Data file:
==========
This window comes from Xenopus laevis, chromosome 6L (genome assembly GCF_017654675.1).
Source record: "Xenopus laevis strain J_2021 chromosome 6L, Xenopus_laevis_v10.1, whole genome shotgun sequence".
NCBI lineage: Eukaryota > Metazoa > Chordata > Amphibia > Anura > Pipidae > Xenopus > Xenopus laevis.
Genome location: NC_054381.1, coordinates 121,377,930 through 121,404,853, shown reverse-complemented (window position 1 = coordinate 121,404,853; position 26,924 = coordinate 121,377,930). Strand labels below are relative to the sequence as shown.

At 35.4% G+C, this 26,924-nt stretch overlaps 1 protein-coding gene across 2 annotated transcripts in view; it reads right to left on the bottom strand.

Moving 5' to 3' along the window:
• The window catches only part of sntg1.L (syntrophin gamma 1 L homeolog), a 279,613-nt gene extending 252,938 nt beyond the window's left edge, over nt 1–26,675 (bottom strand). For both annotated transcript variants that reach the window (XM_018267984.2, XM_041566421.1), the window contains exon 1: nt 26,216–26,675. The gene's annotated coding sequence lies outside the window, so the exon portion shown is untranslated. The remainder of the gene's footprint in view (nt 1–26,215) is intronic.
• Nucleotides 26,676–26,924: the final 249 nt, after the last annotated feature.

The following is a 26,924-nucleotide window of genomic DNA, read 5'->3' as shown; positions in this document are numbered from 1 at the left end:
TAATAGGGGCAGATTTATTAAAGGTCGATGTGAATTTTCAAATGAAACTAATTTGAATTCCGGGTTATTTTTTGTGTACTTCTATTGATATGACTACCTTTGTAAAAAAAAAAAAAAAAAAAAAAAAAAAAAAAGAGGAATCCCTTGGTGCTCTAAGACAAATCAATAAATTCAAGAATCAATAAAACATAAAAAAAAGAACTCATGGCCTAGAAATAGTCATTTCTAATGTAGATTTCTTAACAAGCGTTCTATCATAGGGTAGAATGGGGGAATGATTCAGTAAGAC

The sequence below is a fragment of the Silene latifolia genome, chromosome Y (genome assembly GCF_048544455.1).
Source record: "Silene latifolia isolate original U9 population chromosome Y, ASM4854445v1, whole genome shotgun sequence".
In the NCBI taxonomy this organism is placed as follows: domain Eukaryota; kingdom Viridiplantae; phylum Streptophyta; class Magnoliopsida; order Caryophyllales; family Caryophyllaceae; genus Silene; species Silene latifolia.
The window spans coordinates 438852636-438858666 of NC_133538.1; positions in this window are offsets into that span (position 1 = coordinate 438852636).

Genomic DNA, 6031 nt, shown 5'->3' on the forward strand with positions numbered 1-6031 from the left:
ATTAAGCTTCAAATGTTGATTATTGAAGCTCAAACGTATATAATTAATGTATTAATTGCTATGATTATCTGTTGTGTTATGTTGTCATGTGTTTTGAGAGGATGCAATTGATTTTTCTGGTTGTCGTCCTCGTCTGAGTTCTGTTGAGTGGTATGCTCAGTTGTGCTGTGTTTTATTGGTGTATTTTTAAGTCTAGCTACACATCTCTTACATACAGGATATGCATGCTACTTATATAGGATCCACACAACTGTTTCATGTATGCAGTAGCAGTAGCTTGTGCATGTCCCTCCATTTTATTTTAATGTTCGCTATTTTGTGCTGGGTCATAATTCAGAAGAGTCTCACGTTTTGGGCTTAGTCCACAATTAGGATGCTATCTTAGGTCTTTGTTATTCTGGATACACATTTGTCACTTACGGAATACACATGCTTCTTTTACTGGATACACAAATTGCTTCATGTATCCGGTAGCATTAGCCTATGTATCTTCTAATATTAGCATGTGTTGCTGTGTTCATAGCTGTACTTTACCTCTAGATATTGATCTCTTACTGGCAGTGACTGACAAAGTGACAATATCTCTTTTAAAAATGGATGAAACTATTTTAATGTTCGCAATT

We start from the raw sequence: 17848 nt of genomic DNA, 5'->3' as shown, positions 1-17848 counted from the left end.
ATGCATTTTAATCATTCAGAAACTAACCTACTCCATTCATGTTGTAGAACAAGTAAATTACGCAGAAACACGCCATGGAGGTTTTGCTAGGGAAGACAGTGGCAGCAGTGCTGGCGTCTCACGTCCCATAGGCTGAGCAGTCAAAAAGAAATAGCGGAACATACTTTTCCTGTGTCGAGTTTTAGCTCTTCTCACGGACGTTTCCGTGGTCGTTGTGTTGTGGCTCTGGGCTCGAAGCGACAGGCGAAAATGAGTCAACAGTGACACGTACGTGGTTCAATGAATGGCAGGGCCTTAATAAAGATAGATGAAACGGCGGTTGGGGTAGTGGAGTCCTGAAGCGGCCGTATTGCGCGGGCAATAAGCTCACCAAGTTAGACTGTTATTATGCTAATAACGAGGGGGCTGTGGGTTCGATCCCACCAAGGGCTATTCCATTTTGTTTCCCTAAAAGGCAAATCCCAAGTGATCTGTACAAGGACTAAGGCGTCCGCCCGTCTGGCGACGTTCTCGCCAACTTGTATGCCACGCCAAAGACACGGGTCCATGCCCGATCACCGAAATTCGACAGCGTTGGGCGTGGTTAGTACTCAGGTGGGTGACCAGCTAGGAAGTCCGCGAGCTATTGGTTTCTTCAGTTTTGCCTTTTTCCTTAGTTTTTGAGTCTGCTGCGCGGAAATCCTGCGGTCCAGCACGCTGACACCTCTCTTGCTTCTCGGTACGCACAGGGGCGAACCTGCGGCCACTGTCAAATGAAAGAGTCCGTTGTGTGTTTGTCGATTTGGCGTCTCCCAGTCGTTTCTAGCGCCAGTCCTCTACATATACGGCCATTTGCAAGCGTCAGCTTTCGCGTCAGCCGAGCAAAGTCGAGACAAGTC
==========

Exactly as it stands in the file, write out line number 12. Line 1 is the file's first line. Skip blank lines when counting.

Source record: "Silene latifolia isolate original U9 population chromosome Y, ASM4854445v1, whole genome shotgun sequence".